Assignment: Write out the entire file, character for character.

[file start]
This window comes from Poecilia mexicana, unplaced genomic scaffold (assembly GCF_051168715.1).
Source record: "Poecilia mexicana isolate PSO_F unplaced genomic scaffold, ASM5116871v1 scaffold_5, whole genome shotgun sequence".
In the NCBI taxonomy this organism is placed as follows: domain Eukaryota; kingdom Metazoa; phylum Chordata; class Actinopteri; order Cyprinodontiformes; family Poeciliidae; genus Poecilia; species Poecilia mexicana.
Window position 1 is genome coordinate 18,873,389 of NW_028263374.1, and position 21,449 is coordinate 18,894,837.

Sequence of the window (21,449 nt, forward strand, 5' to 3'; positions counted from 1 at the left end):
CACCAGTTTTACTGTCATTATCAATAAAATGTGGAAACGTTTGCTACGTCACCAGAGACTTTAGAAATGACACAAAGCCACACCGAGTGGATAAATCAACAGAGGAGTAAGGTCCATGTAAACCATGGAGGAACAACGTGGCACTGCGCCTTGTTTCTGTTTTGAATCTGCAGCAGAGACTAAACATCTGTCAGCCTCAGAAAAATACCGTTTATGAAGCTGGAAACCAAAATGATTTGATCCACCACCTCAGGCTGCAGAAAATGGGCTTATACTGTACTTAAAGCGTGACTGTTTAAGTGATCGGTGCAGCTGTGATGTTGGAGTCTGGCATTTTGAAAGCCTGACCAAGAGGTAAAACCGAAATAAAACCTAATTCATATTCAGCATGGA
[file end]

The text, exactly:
This window comes from Poecilia mexicana, unplaced genomic scaffold (assembly GCF_051168715.1).
Source record: "Poecilia mexicana isolate PSO_F unplaced genomic scaffold, ASM5116871v1 scaffold_5, whole genome shotgun sequence".
In the NCBI taxonomy this organism is placed as follows: domain Eukaryota; kingdom Metazoa; phylum Chordata; class Actinopteri; order Cyprinodontiformes; family Poeciliidae; genus Poecilia; species Poecilia mexicana.
Window position 1 is genome coordinate 18,873,389 of NW_028263374.1, and position 21,449 is coordinate 18,894,837.

Sequence of the window (21,449 nt, forward strand, 5' to 3'; positions counted from 1 at the left end):
CACCAGTTTTACTGTCATTATCAATAAAATGTGGAAACGTTTGCTACGTCACCAGAGACTTTAGAAATGACACAAAGCCACACCGAGTGGATAAATCAACAGAGGAGTAAGGTCCATGTAAACCATGGAGGAACAACGTGGCACTGCGCCTTGTTTCTGTTTTGAATCTGCAGCAGAGACTAAACATCTGTCAGCCTCAGAAAAATACCGTTTATGAAGCTGGAAACCAAAATGATTTGATCCACCACCTCAGGCTGCAGAAAATGGGCTTATACTGTACTTAAAGCGTGACTGTTTAAGTGATCGGTGCAGCTGTGATGTTGGAGTCTGGCATTTTGAAAGCCTGACCAAGAGGTAAAACCGAAATAAAACCTAATTCATATTCAGCATGGA